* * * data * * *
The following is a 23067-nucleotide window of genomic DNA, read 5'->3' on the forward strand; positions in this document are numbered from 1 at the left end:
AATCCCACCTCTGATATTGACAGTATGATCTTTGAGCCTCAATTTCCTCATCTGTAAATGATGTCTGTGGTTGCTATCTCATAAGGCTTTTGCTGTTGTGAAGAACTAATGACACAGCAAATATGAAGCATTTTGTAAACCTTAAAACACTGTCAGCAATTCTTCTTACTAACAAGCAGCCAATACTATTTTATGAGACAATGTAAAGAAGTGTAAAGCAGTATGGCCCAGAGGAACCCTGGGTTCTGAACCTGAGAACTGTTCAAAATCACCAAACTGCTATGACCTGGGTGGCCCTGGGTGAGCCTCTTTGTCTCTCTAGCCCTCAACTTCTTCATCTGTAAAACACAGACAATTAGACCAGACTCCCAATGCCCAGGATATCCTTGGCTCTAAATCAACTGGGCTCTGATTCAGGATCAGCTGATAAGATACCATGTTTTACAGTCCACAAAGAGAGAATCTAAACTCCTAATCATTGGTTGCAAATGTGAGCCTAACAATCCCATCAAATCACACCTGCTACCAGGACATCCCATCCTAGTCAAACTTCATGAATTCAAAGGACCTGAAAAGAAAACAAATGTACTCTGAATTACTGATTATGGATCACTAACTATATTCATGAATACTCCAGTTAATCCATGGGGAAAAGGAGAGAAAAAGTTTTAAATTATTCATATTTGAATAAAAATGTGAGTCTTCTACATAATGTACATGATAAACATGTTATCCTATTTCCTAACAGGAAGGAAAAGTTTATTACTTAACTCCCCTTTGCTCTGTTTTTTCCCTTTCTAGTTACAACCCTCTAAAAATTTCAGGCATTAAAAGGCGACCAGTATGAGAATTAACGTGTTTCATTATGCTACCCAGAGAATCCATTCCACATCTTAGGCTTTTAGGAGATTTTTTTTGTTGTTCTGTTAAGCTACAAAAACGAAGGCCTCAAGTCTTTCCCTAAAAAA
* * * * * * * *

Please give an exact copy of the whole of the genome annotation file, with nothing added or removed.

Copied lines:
The following is a 23067-nucleotide window of genomic DNA, read 5'->3' on the forward strand; positions in this document are numbered from 1 at the left end:
AATCCCACCTCTGATATTGACAGTATGATCTTTGAGCCTCAATTTCCTCATCTGTAAATGATGTCTGTGGTTGCTATCTCATAAGGCTTTTGCTGTTGTGAAGAACTAATGACACAGCAAATATGAAGCATTTTGTAAACCTTAAAACACTGTCAGCAATTCTTCTTACTAACAAGCAGCCAATACTATTTTATGAGACAATGTAAAGAAGTGTAAAGCAGTATGGCCCAGAGGAACCCTGGGTTCTGAACCTGAGAACTGTTCAAAATCACCAAACTGCTATGACCTGGGTGGCCCTGGGTGAGCCTCTTTGTCTCTCTAGCCCTCAACTTCTTCATCTGTAAAACACAGACAATTAGACCAGACTCCCAATGCCCAGGATATCCTTGGCTCTAAATCAACTGGGCTCTGATTCAGGATCAGCTGATAAGATACCATGTTTTACAGTCCACAAAGAGAGAATCTAAACTCCTAATCATTGGTTGCAAATGTGAGCCTAACAATCCCATCAAATCACACCTGCTACCAGGACATCCCATCCTAGTCAAACTTCATGAATTCAAAGGACCTGAAAAGAAAACAAATGTACTCTGAATTACTGATTATGGATCACTAACTATATTCATGAATACTCCAGTTAATCCATGGGGAAAAGGAGAGAAAAAGTTTTAAATTATTCATATTTGAATAAAAATGTGAGTCTTCTACATAATGTACATGATAAACATGTTATCCTATTTCCTAACAGGAAGGAAAAGTTTATTACTTAACTCCCCTTTGCTCTGTTTTTTCCCTTTCTAGTTACAACCCTCTAAAAATTTCAGGCATTAAAAGGCGACCAGTATGAGAATTAACGTGTTTCATTATGCTACCCAGAGAATCCATTCCACATCTTAGGCTTTTAGGAGATTTTTTTTGTTGTTCTGTTAAGCTACAAAAACGAAGGCCTCAAGTCTTTCCCTAAAAAA